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Imagine if the conservative media had to include every fact that makes liberals look good in every story that makes liberals look bad. What if attorney-client privilege didn’t exist for lawyers providing advice to conservative publications? Imagine if those contacted by a conservative journalist were dragged into depositions by a liberal plaintiff. Imagine if the liberal plaintiff subpoenaed writers for conservative publications who covered her case.

These actions would be a way to silence and chill the increasingly powerful conservative media, and it’s exactly what is happening in former Obama political appointee Shirley Sherrod’s lawsuit against Andrew Brietbart’s widow and radio talk show host Larry O’Connor.

Last week I was forced to give a deposition in Shirley Sherrod’s defamation lawsuit against Andrew Breitbart’s widow. The deposition took place at Kirkland and Ellis’s posh “litigation center” in Washington, D.C. The drink selection at the litigation center was expansive.






Shirley Sherrod is the former Department of Agriculture official who said on camera that she once wanted to deny benefits to a white farmer because of his race. After that doozy, Sherrod said she later decided that race shouldn’t be a factor in giving out benefits. When Sherrod said that she intended to deny benefits to a white farmer, folks in the NAACP audience laughed.

Noble stuff.

One of the topics Shirley Sherrod’s lawyers wanted to know about in my deposition is who controls the comments to articles here at PJ Media.

Sherrod’s lawsuit is premised on a dangerous idea: when conservatives speak about liberals, they shouldn’t be allowed to quote the liberal saying disgraceful things unless they quote the liberal also saying nice things. Supposedly, Andrew Breitbart’s didn’t publish enough of the nice things Sherrod said, and thus Sherrod sued Andrew and Larry O’Connor (a editor).

Let’s call it the not-enough-nice-context theory of defamation. They don’t teach it in law school, yet.

aaSherrod’s defamation theory is dangerous to the free press. When Sherrod said that she intended to discriminate against white farmers, that was a stand-alone story, period. Nothing else that followed mattered. It showed that no race is free from bad actors, white or black.

The stand-alone story of black on white discrimination runs counter to the well-worn critical race theory dogma that some are incapable of racialism or racism.

Sherrod’s defenders falsely claim the video Andrew Breitbart aired was “heavily edited.” What they really mean is that video of Sherrod saying things that make her look good wasn’t aired alongside video that made Sherrod look bad.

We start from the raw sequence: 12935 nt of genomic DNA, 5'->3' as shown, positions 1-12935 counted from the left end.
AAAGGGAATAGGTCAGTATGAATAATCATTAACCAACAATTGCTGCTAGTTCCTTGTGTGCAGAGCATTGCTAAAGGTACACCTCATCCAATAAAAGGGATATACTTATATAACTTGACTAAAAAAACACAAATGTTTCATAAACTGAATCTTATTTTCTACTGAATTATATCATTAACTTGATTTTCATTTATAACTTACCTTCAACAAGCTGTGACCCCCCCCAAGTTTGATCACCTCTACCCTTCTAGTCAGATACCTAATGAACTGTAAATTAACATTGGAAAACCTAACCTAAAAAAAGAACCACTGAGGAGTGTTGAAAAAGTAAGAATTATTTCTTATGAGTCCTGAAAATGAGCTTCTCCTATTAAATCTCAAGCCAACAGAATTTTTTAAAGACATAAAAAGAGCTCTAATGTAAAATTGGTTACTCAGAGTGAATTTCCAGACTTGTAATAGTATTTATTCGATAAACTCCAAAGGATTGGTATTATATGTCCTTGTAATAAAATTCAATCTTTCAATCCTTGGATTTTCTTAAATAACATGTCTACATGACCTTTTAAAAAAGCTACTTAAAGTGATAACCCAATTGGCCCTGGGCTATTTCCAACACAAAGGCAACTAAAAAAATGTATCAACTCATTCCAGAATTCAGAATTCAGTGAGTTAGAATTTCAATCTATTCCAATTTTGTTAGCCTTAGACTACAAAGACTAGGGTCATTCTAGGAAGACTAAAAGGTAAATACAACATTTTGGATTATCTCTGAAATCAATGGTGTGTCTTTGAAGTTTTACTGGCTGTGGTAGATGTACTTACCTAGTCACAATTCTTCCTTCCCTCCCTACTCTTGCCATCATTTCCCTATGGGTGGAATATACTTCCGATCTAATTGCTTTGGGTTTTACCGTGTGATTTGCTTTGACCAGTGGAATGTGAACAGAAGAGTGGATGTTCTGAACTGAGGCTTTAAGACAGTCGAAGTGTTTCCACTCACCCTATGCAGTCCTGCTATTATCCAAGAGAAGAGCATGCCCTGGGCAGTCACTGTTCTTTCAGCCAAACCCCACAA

The reaction of some in the NAACP audience to Sherrod’s comment that she intended to discriminate against a white farmer is another stand-alone story. Instead of gasps of moral shock, the video reveals laughter. It’s a story worth telling regardless of Sherrod’s subsequent racial redemption.

But it’s not a story those who support the NAACP want to have told. Andrew Brietbart wanted it to be told. Andrew said that the Sherrod story was, in part, about the NAACP needing to clean up disorder in the NAACP house before they accused the Tea Party of racism.

It is true that Sherrod’s story is also a story of redemption. Later in the video, Sherrod said that she realized that race shouldn’t be a factor in providing benefits.

Great. But that’s the postscript after her big racialist reveal. When and where the story of redemption is placed is the central question behind the Sherrod defamation lawsuit.

If Sherrod’s legal theory prevails, criticism of liberals by conservative media outlets will have to be equal-opportunity criticism, else it is defamatory. It’s the Fairness Doctrine brought to the new media.

That’s why much of my deposition last week was focused on what Andrew Breitbart knew and when he knew it. Sherrod’s lawyers were keen to know what I knew about the emphasis Andrew placed on the redemptive parts of Sherrod’s speech. They were also fishing for evidence that Andrew acted with a malicious heart.

Anyone who knew Andrew knows he was more of a jester than a destroyer. He wanted the left and the NAACP to be held to the same standards on race that they hold everyone else. He sought to expose racial hypocrisy. That’s why he was so effective. In my view, that’s the real reason he was sued by Sherrod.